Uruguayan engineer, architect and master builder Eladio Dieste (1917-2000), whose oeuvre comprises a large number of buildings of refined elegance, is credited with the introduction of a thin-shell structure for roofs in double-thickness brick he called the Gaussian vault. These elements derive their structural qualities from a double curvature catenary arch form that resists buckling failure. Many of the techniques
developed and utilized by Dieste to achieve these forms, such as pre-stressing of brickwork and moveable formworks, were ahead of their time, even in the most technologically developed countries.
Unlike many of his most notable peers in other parts of the globe, who also worked strictly within modernist principles, Dieste may have been one of the limited few combining equal dosages of architecture detailing and structural engineering ingenuity. “The resistant virtues of the structures that we make depend on their form,” Dieste said – “It is through their form that they are stable and not because of an awkward accumulation of materials. There is nothing more noble and elegant from an intellectual viewpoint than this; resistance through form.”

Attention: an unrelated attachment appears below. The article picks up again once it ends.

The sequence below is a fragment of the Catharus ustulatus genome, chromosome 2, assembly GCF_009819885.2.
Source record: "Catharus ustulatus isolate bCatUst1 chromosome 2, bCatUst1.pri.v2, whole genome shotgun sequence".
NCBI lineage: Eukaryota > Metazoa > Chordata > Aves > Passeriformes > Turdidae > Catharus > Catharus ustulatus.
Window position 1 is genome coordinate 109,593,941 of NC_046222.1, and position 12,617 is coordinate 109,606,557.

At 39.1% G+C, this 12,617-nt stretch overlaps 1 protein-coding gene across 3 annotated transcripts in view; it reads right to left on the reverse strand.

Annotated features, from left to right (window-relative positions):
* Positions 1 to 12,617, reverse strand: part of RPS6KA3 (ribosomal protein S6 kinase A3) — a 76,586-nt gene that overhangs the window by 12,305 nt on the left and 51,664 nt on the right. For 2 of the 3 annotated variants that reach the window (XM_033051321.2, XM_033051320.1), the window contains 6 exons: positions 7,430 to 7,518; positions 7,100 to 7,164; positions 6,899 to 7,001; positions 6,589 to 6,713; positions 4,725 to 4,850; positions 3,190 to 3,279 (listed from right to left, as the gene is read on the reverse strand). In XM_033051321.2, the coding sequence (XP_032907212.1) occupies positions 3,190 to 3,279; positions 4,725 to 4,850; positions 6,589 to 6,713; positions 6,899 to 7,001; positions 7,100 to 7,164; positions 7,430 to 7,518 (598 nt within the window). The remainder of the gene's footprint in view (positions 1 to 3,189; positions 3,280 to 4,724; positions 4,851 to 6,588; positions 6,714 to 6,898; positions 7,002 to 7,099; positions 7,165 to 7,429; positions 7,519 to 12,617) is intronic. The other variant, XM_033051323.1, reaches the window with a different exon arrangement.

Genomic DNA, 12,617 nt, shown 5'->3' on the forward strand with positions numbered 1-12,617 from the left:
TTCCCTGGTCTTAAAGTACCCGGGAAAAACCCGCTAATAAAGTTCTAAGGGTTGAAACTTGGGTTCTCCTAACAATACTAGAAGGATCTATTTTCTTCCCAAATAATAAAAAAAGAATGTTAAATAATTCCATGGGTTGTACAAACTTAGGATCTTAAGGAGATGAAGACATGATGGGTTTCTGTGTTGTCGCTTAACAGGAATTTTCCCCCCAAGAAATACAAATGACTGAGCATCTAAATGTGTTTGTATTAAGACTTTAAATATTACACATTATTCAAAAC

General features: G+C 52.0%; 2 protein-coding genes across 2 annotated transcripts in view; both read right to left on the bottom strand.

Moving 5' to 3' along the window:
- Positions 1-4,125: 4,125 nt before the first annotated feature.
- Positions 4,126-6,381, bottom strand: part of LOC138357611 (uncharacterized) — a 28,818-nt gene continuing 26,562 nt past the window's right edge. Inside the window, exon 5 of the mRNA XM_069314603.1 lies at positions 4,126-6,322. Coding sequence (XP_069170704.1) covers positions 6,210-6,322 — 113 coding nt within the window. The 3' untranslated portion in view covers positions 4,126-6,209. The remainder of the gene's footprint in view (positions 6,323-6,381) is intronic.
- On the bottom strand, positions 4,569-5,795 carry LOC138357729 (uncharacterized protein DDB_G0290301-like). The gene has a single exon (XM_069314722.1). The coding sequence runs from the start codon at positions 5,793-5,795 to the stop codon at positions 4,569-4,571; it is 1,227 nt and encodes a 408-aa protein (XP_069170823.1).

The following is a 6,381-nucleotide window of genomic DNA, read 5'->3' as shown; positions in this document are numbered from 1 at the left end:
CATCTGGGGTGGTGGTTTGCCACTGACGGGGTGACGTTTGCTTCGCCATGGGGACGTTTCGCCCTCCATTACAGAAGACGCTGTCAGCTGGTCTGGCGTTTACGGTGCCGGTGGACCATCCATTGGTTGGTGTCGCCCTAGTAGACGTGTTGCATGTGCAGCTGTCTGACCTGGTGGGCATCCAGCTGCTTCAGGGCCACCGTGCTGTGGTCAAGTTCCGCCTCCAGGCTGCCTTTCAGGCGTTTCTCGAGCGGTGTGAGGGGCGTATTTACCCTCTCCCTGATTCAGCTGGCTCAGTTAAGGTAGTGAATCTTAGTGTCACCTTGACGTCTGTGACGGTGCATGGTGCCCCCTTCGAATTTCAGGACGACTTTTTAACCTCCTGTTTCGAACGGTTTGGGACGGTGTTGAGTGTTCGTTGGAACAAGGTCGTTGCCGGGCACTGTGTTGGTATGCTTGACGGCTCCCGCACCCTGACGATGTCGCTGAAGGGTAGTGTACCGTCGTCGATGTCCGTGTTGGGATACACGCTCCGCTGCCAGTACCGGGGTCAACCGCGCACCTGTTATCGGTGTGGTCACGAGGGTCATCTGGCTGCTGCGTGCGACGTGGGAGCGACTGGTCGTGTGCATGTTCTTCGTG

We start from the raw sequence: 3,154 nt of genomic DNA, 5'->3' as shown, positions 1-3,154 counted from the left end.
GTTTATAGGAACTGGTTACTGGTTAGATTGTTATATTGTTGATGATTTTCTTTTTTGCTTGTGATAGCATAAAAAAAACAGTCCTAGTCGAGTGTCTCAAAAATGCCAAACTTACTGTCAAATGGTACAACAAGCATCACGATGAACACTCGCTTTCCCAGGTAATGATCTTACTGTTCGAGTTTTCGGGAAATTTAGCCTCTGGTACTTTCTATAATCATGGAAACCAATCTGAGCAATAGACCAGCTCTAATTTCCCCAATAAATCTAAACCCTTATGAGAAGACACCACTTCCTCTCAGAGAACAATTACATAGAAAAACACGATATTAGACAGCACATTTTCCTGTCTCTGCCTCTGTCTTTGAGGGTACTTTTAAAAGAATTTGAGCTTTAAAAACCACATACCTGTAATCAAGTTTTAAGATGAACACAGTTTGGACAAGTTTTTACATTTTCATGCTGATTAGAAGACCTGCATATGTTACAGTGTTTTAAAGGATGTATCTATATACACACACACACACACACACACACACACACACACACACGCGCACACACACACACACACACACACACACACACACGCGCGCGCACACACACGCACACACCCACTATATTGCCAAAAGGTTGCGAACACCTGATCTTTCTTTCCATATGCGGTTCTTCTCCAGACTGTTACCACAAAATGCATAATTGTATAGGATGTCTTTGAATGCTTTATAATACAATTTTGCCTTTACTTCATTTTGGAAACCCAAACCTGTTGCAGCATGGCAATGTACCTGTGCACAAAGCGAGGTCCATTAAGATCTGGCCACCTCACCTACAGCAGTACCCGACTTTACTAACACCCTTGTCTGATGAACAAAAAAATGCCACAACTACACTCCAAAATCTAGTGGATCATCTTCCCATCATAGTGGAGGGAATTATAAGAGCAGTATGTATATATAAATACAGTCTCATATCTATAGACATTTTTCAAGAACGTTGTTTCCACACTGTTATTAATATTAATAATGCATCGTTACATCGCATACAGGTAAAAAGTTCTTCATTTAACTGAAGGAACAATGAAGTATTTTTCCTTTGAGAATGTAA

Often devoted to humble architectural commissions, his buildings were mostly shelled with undulating walls and vaulted roofs of brick, steel rebar, and tile. Given the local availability of inexpensive specialized labor, these forms were less expensive than traditional reinforced concrete and did not require the support traditional of columns and beams.
Located in a rustic agricultural village outside of the city of Atlántida in Uruguay, the Church of Christ the Worker (1958-1960) is one of Eladio Dieste’s first projects. At floor level, the plan of the church is formed by a simple rectangle. Moving upward, undulating walls rise to the maximum amplitude of their arcs as they reach the ceiling height. The thin, self-supporting walls project stunning simplicity as they meet the roof in a leveled plane. As in most of Eladio Dieste’s work, light is a compelling force, and a marked design element both on the interior, as well as the exterior of the building.